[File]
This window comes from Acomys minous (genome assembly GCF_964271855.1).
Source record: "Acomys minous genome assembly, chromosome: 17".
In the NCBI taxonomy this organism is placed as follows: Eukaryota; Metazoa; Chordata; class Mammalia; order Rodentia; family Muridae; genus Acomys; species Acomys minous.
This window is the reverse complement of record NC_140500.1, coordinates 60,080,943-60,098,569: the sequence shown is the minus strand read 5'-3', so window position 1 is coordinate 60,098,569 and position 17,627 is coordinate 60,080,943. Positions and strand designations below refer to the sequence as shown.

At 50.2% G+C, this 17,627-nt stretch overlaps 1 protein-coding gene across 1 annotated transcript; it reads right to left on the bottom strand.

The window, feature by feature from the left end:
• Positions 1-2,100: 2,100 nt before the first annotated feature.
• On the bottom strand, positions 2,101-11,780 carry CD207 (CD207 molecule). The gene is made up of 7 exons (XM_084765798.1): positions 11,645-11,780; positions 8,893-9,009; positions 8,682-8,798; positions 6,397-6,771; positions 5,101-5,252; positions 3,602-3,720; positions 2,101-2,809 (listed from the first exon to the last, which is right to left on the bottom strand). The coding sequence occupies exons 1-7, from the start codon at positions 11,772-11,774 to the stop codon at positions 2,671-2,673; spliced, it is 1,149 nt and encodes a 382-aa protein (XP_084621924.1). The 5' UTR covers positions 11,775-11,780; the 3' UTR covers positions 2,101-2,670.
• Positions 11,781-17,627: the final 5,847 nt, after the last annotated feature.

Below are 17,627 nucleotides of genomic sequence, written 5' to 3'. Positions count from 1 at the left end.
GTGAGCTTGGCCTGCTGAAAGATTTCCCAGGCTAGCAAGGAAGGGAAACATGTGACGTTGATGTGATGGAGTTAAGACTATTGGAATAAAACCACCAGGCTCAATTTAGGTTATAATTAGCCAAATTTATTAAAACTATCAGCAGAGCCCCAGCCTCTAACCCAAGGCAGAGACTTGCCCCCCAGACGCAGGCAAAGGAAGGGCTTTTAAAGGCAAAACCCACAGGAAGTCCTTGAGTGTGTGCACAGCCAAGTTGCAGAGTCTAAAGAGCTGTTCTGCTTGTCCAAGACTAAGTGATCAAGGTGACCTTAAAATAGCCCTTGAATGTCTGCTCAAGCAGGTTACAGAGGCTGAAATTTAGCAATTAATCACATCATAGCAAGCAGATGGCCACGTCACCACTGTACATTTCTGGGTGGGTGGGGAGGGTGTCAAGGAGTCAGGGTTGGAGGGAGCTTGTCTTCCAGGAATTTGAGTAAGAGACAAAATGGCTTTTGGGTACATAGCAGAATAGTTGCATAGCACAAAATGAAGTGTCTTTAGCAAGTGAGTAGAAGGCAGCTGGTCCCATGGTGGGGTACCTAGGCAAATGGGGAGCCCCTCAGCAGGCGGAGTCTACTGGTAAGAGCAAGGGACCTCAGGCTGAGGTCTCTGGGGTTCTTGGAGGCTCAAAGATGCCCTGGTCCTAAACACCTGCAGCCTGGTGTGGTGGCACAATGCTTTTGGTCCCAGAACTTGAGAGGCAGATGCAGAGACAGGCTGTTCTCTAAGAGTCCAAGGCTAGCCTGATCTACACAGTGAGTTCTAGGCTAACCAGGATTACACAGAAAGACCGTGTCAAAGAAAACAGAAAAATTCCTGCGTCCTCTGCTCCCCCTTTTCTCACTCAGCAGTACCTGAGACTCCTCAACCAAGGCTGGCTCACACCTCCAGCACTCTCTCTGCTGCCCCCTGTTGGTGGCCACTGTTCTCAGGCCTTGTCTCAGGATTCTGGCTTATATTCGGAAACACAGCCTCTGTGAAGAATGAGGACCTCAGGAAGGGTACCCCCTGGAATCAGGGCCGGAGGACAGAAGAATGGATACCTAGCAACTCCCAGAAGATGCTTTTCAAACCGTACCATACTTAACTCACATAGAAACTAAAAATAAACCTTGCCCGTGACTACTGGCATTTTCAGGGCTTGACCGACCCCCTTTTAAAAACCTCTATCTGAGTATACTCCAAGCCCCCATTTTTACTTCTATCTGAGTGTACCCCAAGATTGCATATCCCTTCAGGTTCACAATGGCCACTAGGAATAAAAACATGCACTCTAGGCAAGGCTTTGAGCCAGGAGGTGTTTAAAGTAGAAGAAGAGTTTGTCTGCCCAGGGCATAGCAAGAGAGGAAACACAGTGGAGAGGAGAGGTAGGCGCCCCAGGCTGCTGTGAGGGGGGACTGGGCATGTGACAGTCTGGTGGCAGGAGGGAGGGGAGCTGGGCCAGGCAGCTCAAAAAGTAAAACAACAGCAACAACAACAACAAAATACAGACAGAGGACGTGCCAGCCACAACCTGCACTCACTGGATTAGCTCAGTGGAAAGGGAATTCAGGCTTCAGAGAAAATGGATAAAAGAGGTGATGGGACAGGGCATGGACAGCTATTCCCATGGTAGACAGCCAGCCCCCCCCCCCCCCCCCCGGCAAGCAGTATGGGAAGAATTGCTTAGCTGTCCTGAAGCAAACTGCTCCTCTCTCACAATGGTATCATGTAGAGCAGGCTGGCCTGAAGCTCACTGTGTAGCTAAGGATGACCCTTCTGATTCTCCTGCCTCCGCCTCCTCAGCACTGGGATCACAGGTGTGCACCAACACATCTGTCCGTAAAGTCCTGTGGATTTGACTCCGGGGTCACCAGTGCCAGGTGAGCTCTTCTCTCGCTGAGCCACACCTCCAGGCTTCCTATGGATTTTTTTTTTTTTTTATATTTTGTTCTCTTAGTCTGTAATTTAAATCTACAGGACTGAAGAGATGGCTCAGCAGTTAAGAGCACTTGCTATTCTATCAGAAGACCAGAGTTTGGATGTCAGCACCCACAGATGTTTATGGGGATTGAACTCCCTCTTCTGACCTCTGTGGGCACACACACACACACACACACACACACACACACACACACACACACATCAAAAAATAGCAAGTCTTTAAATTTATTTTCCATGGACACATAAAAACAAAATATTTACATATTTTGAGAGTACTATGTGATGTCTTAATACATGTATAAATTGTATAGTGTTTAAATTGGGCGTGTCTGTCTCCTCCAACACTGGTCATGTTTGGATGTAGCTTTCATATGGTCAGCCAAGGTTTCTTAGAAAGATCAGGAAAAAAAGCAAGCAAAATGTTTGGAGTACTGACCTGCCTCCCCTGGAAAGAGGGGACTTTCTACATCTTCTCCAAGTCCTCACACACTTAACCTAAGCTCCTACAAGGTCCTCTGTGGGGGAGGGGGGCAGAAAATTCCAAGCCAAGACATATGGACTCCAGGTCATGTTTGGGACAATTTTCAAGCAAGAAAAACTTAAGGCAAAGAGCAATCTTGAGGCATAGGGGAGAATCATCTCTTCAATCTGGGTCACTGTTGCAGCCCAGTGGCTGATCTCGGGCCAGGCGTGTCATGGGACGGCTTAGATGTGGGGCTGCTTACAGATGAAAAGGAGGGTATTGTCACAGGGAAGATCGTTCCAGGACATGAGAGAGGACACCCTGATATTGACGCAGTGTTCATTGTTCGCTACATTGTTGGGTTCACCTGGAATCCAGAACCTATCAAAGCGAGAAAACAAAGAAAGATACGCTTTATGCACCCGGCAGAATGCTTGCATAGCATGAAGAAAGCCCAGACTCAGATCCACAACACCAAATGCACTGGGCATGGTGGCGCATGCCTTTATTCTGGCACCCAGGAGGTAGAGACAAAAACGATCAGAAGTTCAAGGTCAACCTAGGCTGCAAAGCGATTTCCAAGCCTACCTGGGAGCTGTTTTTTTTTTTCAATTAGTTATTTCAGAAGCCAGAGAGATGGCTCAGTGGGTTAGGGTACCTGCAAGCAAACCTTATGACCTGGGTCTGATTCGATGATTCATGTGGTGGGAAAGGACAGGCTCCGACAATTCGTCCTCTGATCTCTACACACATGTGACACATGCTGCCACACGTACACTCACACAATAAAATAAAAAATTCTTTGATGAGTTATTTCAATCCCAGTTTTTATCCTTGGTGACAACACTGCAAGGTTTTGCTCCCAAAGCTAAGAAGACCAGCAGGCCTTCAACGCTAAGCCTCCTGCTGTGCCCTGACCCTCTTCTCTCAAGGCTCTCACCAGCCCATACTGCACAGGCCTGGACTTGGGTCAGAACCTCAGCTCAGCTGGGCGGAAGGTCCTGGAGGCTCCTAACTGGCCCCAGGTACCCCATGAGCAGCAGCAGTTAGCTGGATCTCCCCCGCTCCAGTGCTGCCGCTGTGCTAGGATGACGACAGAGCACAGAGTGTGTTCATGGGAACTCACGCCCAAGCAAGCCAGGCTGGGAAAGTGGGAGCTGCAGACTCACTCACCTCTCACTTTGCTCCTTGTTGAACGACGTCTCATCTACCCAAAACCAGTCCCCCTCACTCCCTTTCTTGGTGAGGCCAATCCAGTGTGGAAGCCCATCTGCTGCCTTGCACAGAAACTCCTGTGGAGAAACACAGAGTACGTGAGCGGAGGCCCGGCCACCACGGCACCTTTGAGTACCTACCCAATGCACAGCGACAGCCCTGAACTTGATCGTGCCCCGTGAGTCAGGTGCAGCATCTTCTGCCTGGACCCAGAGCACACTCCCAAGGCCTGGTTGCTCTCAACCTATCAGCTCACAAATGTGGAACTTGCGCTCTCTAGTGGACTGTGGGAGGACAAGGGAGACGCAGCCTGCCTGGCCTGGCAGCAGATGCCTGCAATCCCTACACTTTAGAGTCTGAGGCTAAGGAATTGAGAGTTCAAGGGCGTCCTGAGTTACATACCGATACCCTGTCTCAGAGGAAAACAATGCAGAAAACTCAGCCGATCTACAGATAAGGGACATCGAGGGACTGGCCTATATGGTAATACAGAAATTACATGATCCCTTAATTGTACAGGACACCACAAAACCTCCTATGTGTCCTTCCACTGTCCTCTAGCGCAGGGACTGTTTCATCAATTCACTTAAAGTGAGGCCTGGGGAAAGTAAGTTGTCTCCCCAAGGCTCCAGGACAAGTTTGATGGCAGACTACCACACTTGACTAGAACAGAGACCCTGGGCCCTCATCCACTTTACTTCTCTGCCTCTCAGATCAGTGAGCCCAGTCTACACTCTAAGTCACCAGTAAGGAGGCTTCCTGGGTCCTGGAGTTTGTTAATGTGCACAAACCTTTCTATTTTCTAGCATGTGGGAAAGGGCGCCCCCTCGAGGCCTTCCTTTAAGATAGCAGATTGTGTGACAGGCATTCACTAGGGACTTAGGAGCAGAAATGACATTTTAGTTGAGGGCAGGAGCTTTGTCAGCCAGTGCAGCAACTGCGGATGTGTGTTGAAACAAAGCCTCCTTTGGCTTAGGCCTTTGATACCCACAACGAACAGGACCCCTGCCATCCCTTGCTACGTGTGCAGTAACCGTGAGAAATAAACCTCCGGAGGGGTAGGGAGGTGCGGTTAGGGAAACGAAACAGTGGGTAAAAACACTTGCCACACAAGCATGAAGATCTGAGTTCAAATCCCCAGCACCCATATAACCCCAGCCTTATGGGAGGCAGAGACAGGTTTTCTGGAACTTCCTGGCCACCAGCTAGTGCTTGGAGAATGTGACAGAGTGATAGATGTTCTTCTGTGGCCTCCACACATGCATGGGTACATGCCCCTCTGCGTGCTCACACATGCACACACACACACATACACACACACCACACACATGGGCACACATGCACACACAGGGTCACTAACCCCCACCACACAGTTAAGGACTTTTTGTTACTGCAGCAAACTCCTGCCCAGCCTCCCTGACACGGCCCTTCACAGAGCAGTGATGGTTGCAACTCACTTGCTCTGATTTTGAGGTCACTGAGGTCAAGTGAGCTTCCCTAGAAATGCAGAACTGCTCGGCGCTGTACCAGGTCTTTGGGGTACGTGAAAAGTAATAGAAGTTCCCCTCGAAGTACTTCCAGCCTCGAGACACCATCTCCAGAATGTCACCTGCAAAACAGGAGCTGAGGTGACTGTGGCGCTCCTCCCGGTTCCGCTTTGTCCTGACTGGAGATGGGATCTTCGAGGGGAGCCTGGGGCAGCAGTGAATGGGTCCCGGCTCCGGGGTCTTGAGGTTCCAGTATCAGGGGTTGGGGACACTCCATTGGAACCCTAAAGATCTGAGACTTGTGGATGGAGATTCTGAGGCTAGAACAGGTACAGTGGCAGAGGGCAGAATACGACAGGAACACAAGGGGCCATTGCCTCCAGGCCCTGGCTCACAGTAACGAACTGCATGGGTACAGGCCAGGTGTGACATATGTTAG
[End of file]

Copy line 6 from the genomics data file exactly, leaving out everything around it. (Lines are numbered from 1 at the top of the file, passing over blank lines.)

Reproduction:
The window, feature by feature from the left end: